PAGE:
That said, Fastlane gives some rules of thumb on setting bids (and I'm piling a few more in there for the next printing), but a lot of it is just eyeballing plus experience.  Some easy rules of thumb:  a person can usually get at least as many chips as he gets from his Facet back without issue, so a difficulty equal to (or less than) that is almost a token (and as the Croupier, you'll usually get about half the chips a person bids).

Also:  Life values are used in two ways:  by risking them, you can get extra chips, which we saw quite a bit, but also by risking yourself (and reducing the number of chips you can bid), you can increase your relationship to your Life (thus increasing the value), which either I didn't explain very well in the game, or just didn't get as much used (a one-shot game does tend to encourage more risky behaviour, since you know you'll be done at the end anyway). 

The second part, the threatening, is the other way it can be used - it might be the "other narrative fallout for loss" you were missing.  So, you bid less chips, and are thus less likely to succeed in whatever you're trying, but have a good chance of growing closer to your Life.  It's the player's choice, every time the Life comes up, which way to go.

That said, your luck was probably a good part of the reason you didn't risk them.  On the other hand, perhaps you didn't use them because I dropped the ball a bit as the croupier, since it's my duty (per the rules) to say "Hey, this is in the scene - pick one, risk it, or risk yourself!"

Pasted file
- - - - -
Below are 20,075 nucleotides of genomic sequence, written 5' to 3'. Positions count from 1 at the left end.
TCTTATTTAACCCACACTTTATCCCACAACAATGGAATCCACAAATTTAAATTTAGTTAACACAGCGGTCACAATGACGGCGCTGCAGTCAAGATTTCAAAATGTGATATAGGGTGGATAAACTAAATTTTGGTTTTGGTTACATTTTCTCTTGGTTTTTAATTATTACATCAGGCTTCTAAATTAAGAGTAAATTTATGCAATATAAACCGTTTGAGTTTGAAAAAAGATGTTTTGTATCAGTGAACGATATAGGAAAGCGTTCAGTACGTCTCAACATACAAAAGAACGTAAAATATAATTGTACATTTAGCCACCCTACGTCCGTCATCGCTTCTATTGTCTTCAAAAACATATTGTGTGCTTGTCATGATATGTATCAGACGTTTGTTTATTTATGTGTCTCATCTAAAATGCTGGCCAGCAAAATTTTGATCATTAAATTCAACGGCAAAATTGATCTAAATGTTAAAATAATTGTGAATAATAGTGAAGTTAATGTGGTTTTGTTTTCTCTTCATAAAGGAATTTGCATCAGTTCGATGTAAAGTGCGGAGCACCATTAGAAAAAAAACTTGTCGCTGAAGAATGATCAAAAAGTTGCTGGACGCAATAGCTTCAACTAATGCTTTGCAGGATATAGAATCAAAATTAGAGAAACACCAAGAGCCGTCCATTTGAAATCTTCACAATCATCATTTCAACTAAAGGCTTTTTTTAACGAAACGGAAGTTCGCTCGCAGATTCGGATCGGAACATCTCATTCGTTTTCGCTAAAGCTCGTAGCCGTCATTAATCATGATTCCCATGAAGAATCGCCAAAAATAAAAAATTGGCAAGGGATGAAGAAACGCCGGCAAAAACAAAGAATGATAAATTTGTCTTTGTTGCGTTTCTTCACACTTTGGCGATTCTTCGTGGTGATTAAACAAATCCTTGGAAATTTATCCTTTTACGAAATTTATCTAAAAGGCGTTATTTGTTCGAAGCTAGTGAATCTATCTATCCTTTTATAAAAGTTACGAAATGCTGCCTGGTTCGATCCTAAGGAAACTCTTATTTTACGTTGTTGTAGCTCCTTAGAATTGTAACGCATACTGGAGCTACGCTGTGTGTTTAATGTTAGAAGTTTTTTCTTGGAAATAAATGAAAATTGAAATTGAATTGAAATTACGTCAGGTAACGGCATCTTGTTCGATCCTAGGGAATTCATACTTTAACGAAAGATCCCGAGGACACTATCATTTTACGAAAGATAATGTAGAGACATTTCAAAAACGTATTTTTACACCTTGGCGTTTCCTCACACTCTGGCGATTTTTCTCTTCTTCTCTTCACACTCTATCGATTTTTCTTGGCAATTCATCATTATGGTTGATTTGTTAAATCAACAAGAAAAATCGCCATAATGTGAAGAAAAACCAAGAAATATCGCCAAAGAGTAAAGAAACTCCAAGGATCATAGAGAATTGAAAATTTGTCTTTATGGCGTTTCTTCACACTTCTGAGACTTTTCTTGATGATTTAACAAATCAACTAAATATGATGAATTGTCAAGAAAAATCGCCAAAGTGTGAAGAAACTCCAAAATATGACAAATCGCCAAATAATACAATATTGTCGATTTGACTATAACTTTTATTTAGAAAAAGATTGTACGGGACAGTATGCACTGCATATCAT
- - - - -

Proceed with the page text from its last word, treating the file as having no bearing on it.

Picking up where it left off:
Alexander Cherry, Twisted Confessions Game Design
Maker of many fine story-games!
Moderator of Indie Netgaming

Eric J. Boyd

I played the flying carpet getaway driver in this game and had a hoot. This was my first chance to really try Fastlane on for size, and I was impressed by the mechanics and their flexibility. As Ralph mentioned, the capability of impacting comflicts remotely was great and really let his character shine despite not being directly involved in the actual heist. I was also impressed by the power of favors, which were used several times to bail us out of troublesome situations by declaring that our contacts had smoothed the way for us.

My one bit of advice for starting a game is to perhaps let the players do an establishing scene for their character where they can use some chips from the bank or house to practice the actual betting mechanics under time constraints (kind of like an initiation scene in Dogs). Let them pocket any winnings but not actually suffer losses out of their chip reserve for that first scene. This would be a quick practical intro to the game rules in action where the stakes for messing up aren't high. I felt like Jason and Steve got a bit rushed with their initial bets and the impact of those initial losses was something they had to work hard to overcome; an introductory scene of some sort to establish themselves and get familiar with the bets might have helped things along. I realize this works a bit counter to the burn out theme of Fastlane, but I'm betting the burn out would still come along shortly even with one freebie to start everyone off.

All told, though, Fastlane really accomplishes what it sets out to do. And seeing Jason's character burn out was a great ending and showed the game achieving its goal. Thanks for a very satisfying game, Lxndr.

Jason Morningstar

Yes, it was fun!  Both Steve and I agreed.  I really struggled with the roulette betting scheme, which was a barrier for me - I got better at it, but never saw the subtlety that Eric and Ralph seemed to have down.  The thing I liked best about the mechanic was the time-delimited nature of decision making.  You have maybe 20 seconds to allocate resources before the wheel stops.  That's exciting.